|Not numbered.||Philadelphia County||Visited: December 21, 2017||Plaque? YES! 🙂|
|What is it?||A blue and yellow plaque at the end of Philadelphia’s South Street!|
|What makes it historical?||THE PLAQUE SAYS: Here, in 1763, the southernmost point of Philadelphia was determined as the starting point for the survey of one of the most important borders in the nation. Charles Mason and Jeremiah Dixon took scientific measurements of a degree of latitude, elevating professional surveying standards. The survey ended a land dispute begun by William Penn and Lord Baltimore. Western Pa. Indian wars and severe weather delayed completion of the line until 1768.
OTHER TIDBITS: The Penn-Calvert conflict was a conflict between two stages of English colonization. First, in 1632, George Calvert, the first Lord Baltimore, received land from the Atlantic west to the headwaters of the Potomac, and from the Virginia boundary north to the 40th parallel. That land grant came to be known as Maryland! 49 years later, as thanks for his service in the wars to capture the Dutch colonies here, Charles II gave William Penn, Jr. a swath of land between the 40th and 43rd parallels, and five degrees west of the Delaware River. This came to be known as Pennsylvania!
The start of the conflict between the two landowning families came about when Mr. Penn leased the “three lower counties of Pennsylvania” that became Delaware, and which shared the Delmarva Peninsula with Maryland. They disagreed on how exactly to measure that boundary and eventually had the lines drawn by the Commission for Trade and Plantations. Now that they had figured out the north-south boundary they still had to determine the east-west one. Unfortunately, that’s about when William of Orange took over the English throne, and both the Penns and Calverts had their land holdings suspended!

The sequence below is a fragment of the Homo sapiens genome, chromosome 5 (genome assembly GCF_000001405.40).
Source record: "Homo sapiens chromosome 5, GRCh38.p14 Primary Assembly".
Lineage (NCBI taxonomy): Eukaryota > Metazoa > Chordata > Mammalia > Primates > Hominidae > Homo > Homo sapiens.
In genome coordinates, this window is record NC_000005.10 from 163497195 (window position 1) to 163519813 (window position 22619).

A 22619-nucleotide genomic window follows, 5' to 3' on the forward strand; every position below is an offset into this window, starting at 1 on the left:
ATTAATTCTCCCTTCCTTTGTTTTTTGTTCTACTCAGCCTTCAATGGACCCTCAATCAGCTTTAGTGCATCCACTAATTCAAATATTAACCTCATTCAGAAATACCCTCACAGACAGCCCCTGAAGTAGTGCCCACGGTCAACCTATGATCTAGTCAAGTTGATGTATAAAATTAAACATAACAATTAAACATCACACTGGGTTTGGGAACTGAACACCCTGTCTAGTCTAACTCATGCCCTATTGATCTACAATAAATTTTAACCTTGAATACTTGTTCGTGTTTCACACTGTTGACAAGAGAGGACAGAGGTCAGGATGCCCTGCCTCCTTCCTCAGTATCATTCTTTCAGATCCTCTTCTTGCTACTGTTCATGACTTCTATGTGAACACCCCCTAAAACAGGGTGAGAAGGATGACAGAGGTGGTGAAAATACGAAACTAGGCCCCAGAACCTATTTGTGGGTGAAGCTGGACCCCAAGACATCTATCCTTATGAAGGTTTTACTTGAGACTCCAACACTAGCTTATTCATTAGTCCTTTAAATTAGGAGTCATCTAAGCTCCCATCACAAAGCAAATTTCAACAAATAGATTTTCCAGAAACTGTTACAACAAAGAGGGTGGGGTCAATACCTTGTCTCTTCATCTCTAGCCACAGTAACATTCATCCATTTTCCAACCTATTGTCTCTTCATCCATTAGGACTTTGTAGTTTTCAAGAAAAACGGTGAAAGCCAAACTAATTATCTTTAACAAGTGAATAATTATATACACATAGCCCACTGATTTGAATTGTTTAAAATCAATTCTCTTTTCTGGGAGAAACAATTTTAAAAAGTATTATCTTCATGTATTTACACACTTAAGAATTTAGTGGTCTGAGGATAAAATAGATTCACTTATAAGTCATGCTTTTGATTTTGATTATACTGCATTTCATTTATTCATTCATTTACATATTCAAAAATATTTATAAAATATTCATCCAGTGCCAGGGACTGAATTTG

Once both families had returned to their respective colonies, they resumed their border explorations while farmers occasionally attacked each other along the fuzzy boundaries! To figure this out, royal astronomer, James Bradley hired Charles Mason and Jeremiah Dixon to finalize these lines. They arrived at the tail end of the French and Indian Wars when conflicts still abounded and set to work with telescopes and quadrants. Starting with a house at South Street and Second Street in Philadelphia, they spent the next five years finalizing the boundaries between Pennsylvania and Maryland!
More than just a territorial frontier, their Mason-Dixon Line would go on to delineate freedom and slavery following the Missouri Compromise of 1820! It was the most critical line to cross for slaves traveling on the Underground Railroad, and even after the Civil War, it was a de facto line between states that supported segregation and those that did not!
|How can I Help the Helpers?||HERE’S HOW:
|How do I find it?||Listed Directions:
South St & S Front St
Philadelphia, PA 19147
From Harrisburg: ~110mi (178km) — 1.9hrs
|When should I go?||Whenever the mood strikes you!|